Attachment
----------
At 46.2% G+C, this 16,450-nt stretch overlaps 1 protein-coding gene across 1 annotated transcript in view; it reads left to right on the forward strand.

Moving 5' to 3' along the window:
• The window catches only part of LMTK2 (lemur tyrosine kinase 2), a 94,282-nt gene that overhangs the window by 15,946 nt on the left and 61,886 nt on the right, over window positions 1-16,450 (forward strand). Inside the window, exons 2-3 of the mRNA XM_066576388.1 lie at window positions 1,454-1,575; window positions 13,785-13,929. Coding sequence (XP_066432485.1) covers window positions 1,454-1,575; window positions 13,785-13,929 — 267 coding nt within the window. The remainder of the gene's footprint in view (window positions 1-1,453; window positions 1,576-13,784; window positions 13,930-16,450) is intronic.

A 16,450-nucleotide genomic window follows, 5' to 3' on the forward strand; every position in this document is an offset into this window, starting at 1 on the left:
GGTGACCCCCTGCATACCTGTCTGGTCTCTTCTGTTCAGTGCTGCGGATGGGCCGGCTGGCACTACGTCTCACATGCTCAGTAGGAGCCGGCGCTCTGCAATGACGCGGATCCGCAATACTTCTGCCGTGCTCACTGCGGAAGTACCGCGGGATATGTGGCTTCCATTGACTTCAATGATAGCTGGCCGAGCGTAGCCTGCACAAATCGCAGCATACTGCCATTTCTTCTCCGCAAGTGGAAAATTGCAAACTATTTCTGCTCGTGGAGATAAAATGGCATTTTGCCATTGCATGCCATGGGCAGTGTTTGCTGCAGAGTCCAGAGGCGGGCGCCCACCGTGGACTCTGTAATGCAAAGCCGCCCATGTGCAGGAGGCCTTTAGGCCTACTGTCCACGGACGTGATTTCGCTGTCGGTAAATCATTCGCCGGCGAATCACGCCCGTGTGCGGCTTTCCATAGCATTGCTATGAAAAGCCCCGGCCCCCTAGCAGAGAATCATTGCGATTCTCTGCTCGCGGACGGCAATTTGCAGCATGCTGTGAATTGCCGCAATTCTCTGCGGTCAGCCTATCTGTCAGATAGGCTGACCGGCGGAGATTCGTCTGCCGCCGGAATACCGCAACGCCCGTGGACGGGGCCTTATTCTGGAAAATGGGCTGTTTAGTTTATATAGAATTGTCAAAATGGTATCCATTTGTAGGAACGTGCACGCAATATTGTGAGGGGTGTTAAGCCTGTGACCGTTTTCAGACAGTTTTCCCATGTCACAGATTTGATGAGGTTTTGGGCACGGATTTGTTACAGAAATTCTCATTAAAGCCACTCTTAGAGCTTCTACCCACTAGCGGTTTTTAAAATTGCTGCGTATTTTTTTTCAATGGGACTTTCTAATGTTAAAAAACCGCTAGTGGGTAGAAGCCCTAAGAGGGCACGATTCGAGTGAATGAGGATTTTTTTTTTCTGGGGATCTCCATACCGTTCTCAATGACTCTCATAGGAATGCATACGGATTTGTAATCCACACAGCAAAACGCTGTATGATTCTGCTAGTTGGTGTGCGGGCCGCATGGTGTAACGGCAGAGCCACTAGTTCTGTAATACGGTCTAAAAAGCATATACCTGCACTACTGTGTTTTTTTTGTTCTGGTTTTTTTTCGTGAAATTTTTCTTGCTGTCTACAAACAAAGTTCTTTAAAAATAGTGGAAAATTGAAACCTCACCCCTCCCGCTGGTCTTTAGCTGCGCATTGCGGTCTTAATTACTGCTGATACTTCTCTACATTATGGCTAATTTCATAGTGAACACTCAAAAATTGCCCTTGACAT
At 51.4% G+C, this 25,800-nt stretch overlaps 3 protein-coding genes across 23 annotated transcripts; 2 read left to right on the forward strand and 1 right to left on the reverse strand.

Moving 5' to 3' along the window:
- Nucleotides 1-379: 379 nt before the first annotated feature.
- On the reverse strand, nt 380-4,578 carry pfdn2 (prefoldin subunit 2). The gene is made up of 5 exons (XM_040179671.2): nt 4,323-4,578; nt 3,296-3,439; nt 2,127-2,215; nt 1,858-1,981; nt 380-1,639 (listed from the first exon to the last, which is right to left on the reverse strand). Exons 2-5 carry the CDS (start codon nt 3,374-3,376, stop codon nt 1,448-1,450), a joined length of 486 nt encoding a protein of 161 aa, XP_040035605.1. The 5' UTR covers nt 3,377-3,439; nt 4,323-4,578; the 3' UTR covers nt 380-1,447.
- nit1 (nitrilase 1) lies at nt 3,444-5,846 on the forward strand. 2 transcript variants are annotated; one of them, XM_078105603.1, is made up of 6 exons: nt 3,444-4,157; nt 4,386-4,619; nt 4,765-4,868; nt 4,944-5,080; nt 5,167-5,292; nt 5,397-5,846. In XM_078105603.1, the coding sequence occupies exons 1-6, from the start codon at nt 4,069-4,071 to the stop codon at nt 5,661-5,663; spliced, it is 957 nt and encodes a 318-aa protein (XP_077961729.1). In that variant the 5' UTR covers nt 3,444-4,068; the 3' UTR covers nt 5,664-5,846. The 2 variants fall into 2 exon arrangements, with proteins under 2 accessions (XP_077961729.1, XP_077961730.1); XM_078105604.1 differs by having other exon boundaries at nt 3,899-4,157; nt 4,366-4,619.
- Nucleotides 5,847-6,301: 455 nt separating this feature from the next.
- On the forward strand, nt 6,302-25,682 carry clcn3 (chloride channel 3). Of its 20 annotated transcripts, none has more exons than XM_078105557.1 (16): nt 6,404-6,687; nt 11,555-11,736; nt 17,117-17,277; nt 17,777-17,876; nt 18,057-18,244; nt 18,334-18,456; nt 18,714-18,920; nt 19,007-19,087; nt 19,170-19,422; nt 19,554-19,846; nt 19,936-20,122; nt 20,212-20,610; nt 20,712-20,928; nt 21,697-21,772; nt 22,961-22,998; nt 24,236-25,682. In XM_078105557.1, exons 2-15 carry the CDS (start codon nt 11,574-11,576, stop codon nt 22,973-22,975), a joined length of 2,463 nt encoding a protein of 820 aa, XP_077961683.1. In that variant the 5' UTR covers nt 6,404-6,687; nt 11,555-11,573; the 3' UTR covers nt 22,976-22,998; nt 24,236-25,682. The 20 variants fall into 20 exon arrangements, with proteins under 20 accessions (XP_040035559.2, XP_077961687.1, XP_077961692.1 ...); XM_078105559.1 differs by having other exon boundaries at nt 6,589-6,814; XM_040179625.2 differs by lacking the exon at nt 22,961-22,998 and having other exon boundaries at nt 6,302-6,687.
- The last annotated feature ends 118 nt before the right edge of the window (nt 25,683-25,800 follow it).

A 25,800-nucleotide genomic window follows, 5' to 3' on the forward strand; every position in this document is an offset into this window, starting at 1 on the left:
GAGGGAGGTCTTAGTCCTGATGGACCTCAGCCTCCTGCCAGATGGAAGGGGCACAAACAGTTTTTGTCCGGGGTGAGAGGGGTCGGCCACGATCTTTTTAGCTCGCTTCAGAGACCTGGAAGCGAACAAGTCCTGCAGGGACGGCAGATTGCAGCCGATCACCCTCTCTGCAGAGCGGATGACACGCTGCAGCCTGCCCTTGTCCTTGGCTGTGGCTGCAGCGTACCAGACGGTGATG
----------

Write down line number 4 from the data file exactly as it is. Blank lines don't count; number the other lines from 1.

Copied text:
A 16,450-nucleotide genomic window follows, 5' to 3' on the forward strand; every position in this document is an offset into this window, starting at 1 on the left: